MCCULLOUGH: Government chooses easy target with forced tobacco apologies

Nate McCullough

Nate McCullough

If the United States Justice Department gets its way, you might soon see a tobacco advertisement like this one:

‘‘We falsely marketed low tar and light cigarettes as less harmful than regular cigarettes to keep people smoking and sustain our profits.’’

That’s not exactly sales-inducing ad copy. But it’s what the Justice Department wants as a punishment for the tobacco industry for lying about the health risks of smoking.

Another proposed proclamation the government would force Big Tobacco to make:

‘‘We told Congress under oath that we believed nicotine is not addictive. We told you that smoking is not an addiction and all it takes to quit is willpower. Here’s the truth: Smoking is very addictive. And it’s not easy to quit.’’

These statements are remarkable, not for their revelations, but for what they say about government power and consumers’ attitudes.

Let’s face it: Everyone knows smoking is bad, and we’ve known it for decades despite the industry’s attempt to paint it otherwise. The surgeon general’s warning was right there on the label. But people went on smoking and dying, and the government went on not caring. Hey, it warned the people, right?

Then one day, after a landmark lawsuit, the government decided it was actually bad, and it’s been punishing the industry ever since. At the same time, lifelong smokers (or their survivors) have attempted to reap million- or billion-dollar awards for being the “victims” of these lies.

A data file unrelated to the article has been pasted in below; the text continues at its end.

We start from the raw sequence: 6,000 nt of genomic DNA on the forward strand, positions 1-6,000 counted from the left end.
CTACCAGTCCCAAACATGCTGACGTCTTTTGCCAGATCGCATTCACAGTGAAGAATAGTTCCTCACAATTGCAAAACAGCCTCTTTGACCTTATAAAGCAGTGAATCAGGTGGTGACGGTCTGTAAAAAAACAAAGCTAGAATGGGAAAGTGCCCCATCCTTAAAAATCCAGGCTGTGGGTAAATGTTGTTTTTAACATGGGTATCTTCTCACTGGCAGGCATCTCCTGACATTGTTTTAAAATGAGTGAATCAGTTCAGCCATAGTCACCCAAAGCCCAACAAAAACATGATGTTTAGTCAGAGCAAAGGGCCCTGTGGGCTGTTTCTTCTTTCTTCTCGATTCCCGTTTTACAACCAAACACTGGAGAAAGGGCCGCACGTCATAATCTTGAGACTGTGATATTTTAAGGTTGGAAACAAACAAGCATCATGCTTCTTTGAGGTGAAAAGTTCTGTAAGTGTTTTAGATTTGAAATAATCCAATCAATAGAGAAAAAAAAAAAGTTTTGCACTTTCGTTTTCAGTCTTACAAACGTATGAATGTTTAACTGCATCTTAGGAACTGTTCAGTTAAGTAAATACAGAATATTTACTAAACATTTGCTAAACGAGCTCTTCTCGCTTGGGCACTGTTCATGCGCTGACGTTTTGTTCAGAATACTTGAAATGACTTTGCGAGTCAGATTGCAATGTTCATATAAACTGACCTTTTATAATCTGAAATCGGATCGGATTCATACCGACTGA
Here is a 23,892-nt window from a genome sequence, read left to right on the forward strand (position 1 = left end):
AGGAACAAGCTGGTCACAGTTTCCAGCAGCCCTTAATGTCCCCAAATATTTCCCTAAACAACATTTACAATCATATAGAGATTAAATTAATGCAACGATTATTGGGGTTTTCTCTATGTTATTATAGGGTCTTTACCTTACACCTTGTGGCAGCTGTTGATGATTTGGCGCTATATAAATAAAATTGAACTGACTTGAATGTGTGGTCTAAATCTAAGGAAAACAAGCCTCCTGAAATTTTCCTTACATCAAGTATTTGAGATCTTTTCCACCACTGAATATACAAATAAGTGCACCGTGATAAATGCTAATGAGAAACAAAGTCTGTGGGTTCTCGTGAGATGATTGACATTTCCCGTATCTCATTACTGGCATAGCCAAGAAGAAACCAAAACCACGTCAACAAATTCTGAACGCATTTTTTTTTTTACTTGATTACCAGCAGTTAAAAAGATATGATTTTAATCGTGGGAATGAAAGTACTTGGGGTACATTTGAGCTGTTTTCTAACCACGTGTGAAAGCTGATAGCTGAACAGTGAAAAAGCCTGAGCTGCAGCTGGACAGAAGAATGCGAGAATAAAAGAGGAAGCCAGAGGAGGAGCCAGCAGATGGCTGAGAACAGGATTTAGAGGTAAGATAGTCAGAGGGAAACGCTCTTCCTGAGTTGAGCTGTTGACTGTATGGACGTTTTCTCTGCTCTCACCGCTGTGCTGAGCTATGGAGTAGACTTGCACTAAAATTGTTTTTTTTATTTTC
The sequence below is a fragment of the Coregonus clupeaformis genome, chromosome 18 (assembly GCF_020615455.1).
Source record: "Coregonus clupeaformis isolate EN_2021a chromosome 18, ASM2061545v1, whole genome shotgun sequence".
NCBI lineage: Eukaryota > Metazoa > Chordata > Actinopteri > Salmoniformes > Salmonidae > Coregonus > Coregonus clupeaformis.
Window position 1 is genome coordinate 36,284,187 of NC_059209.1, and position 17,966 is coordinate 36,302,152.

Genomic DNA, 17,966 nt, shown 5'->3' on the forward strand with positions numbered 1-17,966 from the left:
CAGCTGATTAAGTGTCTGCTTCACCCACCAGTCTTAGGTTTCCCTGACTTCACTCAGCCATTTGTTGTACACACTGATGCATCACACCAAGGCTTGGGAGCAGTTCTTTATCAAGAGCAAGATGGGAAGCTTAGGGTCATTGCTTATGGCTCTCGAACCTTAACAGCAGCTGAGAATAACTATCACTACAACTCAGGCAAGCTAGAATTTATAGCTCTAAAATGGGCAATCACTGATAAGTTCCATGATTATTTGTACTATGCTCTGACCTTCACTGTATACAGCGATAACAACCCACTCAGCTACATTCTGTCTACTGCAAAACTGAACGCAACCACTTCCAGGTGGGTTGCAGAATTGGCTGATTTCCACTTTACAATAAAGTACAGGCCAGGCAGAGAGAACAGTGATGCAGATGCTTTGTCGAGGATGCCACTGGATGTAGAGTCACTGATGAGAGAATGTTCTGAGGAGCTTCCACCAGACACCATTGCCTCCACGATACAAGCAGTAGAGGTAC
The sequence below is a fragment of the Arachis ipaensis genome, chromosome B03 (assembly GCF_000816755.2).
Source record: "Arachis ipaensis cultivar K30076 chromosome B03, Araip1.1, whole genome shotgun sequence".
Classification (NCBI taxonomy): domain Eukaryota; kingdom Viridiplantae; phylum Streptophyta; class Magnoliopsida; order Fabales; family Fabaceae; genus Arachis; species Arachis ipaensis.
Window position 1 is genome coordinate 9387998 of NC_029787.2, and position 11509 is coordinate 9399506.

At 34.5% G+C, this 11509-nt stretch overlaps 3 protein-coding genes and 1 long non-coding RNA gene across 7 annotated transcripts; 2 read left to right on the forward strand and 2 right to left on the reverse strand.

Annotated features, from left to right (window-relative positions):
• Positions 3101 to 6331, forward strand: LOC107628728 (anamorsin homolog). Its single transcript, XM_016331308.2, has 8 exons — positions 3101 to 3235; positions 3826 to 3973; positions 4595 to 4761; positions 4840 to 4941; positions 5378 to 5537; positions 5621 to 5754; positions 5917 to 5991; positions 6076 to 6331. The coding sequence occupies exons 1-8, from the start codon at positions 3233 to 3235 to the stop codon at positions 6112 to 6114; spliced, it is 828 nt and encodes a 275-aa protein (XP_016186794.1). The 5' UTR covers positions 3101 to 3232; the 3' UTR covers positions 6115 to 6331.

But no one should be shocked when corporate America lies. The American business mantra has transformed in the past few decades from “the customer is always right,” to “the customer is not only wrong, but stupid and not worthy of respect.”

Think about how many industries are maligned or outright hated by the general public. Telecommunications, insurance, credit and banking, energy, pharmaceuticals, big-box retailers — all have been targets of lawsuits and government intervention because a great many representatives of those industries care only about the almighty dollar. Your well-being means nothing to them, as long as they can keep milking your wallet.

But there is a key difference between them and tobacco: They’re not sins. Tobacco has a reputation nearly on the same level with narcotics nowadays. So it’s OK for politicians to go after. It’s a safe target.

How about the hard targets? If we’re going to step out on this ledge, I’d like to know where the other commercials are, you know, the ones about industries that rob us blind, poison us or just outright kill us in the name of greed.

But those ads won’t come because those companies’ political power is too great. And just like Big Tobacco, they are also well-stocked in the other ingredient necessary for our economic “equation” to never be equal: consumer apathy.

Political critics are fond of saying people get the government they deserve. That is often the case with business as well. As long as people confuse necessity with desire and throw ethics to the wind in the name of convenience, then companies will continue to take advantage of them. And the government will use those injustices to fertilize the fields of power.

E-mail Nate McCullough at nate.mccullough@gwinnettdailypost.com. His column appears on Fridays.